Some 29 charity sector leaders have written a joint letter to the chancellor, calling on him to implement a series of measures to tackle the cost-of-living crisis.
The signatories urged Jeremy Hunt to act in four areas: benefits, public services, international development spend and energy bills.
The chancellor has pushed back publication of the government’s fiscal plan to 17 November, instead of 31 October as originally planned.
The chief executives of Charity Finance Group, Bond, NCVO and the Directory of Social Change are among those who signed the letter.
Last week, Hunt acknowledged that families are “struggling with rising prices and higher energy bills” and pledged to “prioritise help for the most vulnerable while delivering wider economic stability and driving long-term growth that will help everyone”.
The letter states that Hunt now has an opportunity to demonstrate he is “listening to people’s concerns” and “willing to make the hard choices to support them during this time”.
Increase benefits in line with inflation
The letter said that charities have witnessed the “devastating impact” of increased costs on low-income households.
It added that government must ensure that “all relevant benefits” are raised in line with inflation to ensure that these individuals are not worse off.
“Uprating benefits only in line with earnings would amount to the biggest permanent real-term cut to the basic rate of benefits ever made in a single year. People are already going without as the cost of essentials soar. They need certainty that they will not be pushed further into hardship during this winter and beyond.”
Invest in public services to deliver inclusive growth
The signatories believe that effective services will be key in tackling the cost-of-living crisis.
“Greater investment in the delivery of public services is an opportunity to drive inclusive, local economic growth,” they wrote.
“Charities, volunteers and local authorities work closely together across the UK to ensure that people can access the support and services they need to live their lives well. But to continue working this way for the long term, local government needs a sustainable financial settlement to provide targeted and effective crisis support for those most in need.”
Cuts to local councils’ budgets, coupled with rising demand for services, have led to poor service delivery and instability, they said. This has resulted in local charities having to step up, which is “not sustainable”.
“Charities can be important partners in the design and delivery of public services, but charity finances cannot replace government funding. The current crisis is already pushing up demand for services, particularly amongst communities that receive the least financial investment. It’s essential that sufficient funding is available to deliver services at the scale and quality required, so people can access the support they need.”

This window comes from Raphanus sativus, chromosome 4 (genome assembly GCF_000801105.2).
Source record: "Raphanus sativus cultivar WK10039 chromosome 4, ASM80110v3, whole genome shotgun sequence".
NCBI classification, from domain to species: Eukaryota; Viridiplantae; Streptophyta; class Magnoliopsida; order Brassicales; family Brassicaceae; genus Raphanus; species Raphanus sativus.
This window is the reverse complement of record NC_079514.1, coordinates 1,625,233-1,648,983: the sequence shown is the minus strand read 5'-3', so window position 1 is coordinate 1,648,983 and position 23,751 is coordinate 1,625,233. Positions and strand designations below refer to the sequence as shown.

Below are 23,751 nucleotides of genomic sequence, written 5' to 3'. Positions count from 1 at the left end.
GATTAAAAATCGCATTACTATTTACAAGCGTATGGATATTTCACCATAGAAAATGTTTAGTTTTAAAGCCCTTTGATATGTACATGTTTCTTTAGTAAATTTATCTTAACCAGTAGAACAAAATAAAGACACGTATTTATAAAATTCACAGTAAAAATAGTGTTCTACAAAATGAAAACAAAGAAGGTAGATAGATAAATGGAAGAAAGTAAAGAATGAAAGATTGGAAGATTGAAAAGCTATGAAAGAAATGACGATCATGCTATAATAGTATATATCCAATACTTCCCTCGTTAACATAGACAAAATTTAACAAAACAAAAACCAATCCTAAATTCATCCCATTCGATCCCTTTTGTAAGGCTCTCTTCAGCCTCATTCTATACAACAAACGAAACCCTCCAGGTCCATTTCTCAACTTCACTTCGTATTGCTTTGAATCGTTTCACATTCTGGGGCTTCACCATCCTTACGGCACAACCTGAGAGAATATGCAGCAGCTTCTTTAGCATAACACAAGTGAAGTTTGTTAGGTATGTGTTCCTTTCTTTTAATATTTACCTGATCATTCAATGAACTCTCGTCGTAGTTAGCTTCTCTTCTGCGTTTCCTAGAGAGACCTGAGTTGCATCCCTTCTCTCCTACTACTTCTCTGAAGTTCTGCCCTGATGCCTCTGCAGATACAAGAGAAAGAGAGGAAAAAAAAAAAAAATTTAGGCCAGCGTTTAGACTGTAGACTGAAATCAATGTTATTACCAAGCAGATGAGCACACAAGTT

Protect the UK’s official development assistance budget
As part of its spending review in November 2020, the government cut aid spending to 0.5% of gross national income, meaning that it no longer meets the United Nations recommended target of 0.7% spent on official development assistance.
The letter argues that with conflicts, global warming and Covid-19 driving up humanitarian and development needs, the government ought to protect aid budget from further cuts.
It continued: “Despite UK aid being set as a percentage linked to the UK’s economic performance, it has already suffered nearly a 30% reduction since 2020 when the lower 0.5% gross national income target was introduced. It’s not too late to undo the damage that is being done to both the lives of some of the most marginalised people around the world, and the UK’s reputation as a reliable and trusted global partner.”
Ensure charities receive additional support with their energy bills beyond April 2023
The government is currently discounting charities’ energy bills through its Energy Bill Relief Scheme until the end of March 2022.
The letter said that while this support is crucial, charities facing acute financial pressures need certainty in the long term.
“The short-term relief is welcome, but, like businesses, charitable organisations need to be able to plan beyond the short term on how they will continue their vital work. Unlike businesses, many charities are facing sharply increasing demand for help from the people and communities they support, but are not able to pass increased costs onto their service users and must meet their costs in other ways,” it added.
“Any additional clarity on medium and longer-term support will help with that planning. Charitable organisations must have the best possible chance to survive if they are to keep doing what they do so well – making a positive difference to people’s lives.”